Over 800 hundred years old, Herat’s Friday Mosque is Afghanistan’s finest Islamic building, and one of the greatest in Central Asia. A master class in the art of tile mosaic, its bright colours and intricate detailing are an exuberant hymn in praise of Allah. Most visitors enter the mosque via the park on its eastern side, which leads up to a huge and richly tiled façade. The entrance corridors are to either side of this, but they are frequently locked outside the main prayer hours, forcing visitors to gain access to the mosque proper via the small street entrance on its northern wall. This is actually a more atmospheric choice, as the cool dark of the entrance corridor suddenly gives way to a bright sunburst of colour as you enter the main courtyard. Don’t forget to remove your shoes at this point. The mosque is laid out in a classical plan of four iwans (barrel-vaulted halls) with arcaded walls around a central courtyard nearly 100m long. Two huge minarets flank the main iwan. Almost every square centre is covered in breathtaking mosaic, surrounded by blue bands of Quranic script. Only the simple whitewash of the iwans adds a note of modesty. The minarets, with their repeated bands of stylised flowers, arabesques and geometric patterns are simply dizzying. The mosque was originally laid out by the Ghorid Sultan Ghiyasuddin in 1200. Originally it would have had quite a different appearance, as the Ghorids preferred plain brick and stucco decoration. The Timurids restored the mosque in the 15th century and introduced the bright mosaic, but by the early 20th century so much of this had been lost that visitors remarked on the mosque’s dullness. The lavish tiling that now covers the mosque is the product of the mosque’s tile workshop, an ongoing restoration project since the 1940s. While many of the mosaics are based on Timurid originals, the workshop has also introduced its own designs, colours and calligraphy. This traditional-meets-modern approach has led to the creation one of the gems of contemporary Islamic abstract expressionism. The workshop is in a courtyard to the left of the main portal entrance in the garden – ask to visit it at the small office of the Ministry of Information, Culture and Tourism, just inside. The courtyard also contains one of the few remnants of the original Ghorid decoration, overlaid with Timurid tiling – a demonstration of the continuum of artistic styles that the mosque has witnessed. The craftsmen are normally happy to show off their work, from glazing the raw tiles to laying out the intricate mosaics. It’s normally not a problem to take photos in the mosque, but this should be avoided during prayer times. Early morning is the best time to catch the light on the tiles. Donations for the mosque’s upkeep can be placed in the ceremonial bronze cauldron in the eastern arcade. Cast in the 13th century, it would have originally been filled with sweet drinks for worshippers on religious holidays.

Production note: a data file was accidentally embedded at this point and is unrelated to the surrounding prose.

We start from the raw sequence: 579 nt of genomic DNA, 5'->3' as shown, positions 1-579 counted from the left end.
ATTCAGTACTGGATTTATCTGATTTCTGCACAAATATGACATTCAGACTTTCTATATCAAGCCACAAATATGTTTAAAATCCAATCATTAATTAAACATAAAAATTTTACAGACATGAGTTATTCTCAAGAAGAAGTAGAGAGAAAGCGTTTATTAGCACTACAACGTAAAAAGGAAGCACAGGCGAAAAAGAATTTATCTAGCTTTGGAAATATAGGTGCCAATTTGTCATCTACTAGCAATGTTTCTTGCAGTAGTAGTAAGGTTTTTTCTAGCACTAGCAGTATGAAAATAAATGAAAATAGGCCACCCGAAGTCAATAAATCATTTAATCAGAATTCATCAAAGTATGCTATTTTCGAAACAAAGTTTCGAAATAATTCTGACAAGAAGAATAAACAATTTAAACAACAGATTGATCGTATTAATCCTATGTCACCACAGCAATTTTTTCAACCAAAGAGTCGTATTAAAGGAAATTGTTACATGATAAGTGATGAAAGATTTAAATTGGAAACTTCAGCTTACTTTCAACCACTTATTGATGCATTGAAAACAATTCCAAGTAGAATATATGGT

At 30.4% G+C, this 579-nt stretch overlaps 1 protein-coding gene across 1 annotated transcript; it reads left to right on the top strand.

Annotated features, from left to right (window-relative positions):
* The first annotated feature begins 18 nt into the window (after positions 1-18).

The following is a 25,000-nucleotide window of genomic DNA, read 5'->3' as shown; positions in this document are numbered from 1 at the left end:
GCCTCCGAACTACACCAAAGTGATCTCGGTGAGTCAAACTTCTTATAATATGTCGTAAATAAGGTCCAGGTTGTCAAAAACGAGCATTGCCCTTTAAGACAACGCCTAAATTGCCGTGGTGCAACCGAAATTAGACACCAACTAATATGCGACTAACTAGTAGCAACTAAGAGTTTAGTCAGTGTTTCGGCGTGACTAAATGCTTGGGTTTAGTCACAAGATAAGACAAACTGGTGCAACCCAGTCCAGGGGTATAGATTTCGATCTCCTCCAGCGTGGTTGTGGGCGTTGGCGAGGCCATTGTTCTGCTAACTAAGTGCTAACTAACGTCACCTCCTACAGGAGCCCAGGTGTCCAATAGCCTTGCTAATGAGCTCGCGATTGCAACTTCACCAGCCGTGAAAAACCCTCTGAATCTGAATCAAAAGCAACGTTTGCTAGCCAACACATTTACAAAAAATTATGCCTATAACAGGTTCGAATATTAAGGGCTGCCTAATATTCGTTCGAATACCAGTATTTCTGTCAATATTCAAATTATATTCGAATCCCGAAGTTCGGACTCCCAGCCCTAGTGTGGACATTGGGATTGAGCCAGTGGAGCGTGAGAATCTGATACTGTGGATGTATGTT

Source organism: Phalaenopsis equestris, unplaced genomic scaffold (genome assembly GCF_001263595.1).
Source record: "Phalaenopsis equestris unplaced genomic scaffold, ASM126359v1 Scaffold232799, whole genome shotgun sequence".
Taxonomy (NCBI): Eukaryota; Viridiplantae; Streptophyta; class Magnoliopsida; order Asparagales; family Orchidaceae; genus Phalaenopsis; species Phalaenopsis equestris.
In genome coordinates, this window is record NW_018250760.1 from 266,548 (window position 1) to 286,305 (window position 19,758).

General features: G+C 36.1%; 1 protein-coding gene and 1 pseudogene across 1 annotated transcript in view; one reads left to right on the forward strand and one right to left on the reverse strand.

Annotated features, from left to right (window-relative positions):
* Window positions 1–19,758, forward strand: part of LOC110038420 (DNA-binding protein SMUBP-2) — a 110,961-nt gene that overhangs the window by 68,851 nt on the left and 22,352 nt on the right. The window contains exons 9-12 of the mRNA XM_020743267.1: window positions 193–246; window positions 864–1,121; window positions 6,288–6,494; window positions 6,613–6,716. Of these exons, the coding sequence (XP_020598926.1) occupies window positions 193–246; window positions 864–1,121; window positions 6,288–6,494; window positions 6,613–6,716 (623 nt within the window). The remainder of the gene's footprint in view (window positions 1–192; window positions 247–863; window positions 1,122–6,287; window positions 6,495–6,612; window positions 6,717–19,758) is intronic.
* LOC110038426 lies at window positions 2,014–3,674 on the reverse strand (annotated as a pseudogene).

Towering over the Old City, the Herat Citadel has watched over Herat’s successes and setbacks with its imposing gaze for centuries. The oldest building in Herat, it is believed to stand on the foundations of a fort built by Alexander the Great. It has served as a seat of power, military garrison and prison since its construction until 2005, when the Afghan army presented it to the Ministry of Information, Culture and Tourism, opening its doors to outsiders for the first time. The Citadel is built on an artificial mound and stretches 250m east to west. Its 18 towers rise over 30m above street level, with walls 2m thick. A moat once completed the defences, although this was drained in 2003 to lay out a public park in the grounds. The present structure was largely built by Shah Rukh in 1415, after Timur trashed what little Genghis Khan had left standing. At this time, the exterior was covered with the monumental Kufic script of a poem proclaiming the castle’s grandeur, ‘never to be altered by the tremors of encircling time’. Sadly, most of this tiling has been lost bar a small section on the northwest wall, the so-called ‘Timurid Tower’. Time’s tremors inevitably did great damage to the Citadel. Repeated conquerors pillaged the Citadel, with locals prizing the valuable roof-beams and baked bricks. The greatest indignity came in 1953 when Herat’s army commander ordered its complete demolition in order to move his military base on the outskirts of the city. Only the direct intervention of King Zahir Shah halted the destruction. Subsequent neglect caused several sections to collapse. An extensive renovation programme was launched in the 1970s, completed just two months before the Soviet invasion. Visitors enter through the modern western entrance to the Citadel’s lower enclosure. Most of this section is currently closed, so you are instead led through an imposing wooden gate and atrium to the upper enclosure. This is the most heavily fortified part of the Citadel and has its own wells, which were used to allow defenders to withstand sieges. Archaeological excavations are still ongoing in the main courtyard. To the left, there is a small hammam with beautifully painted but damaged walls, showing flowers and peacocks. The biggest attraction is the Citadel’s huge curtain wall topped with battlements. These offer tremendous views over Herat, looking south towards Chahar Su, and north to the minarets of the Musalla Complex. It’s also possible to make out the last remains of the Old City walls. Leaving by the western gate there is a small museum, which had yet to open at the time of research.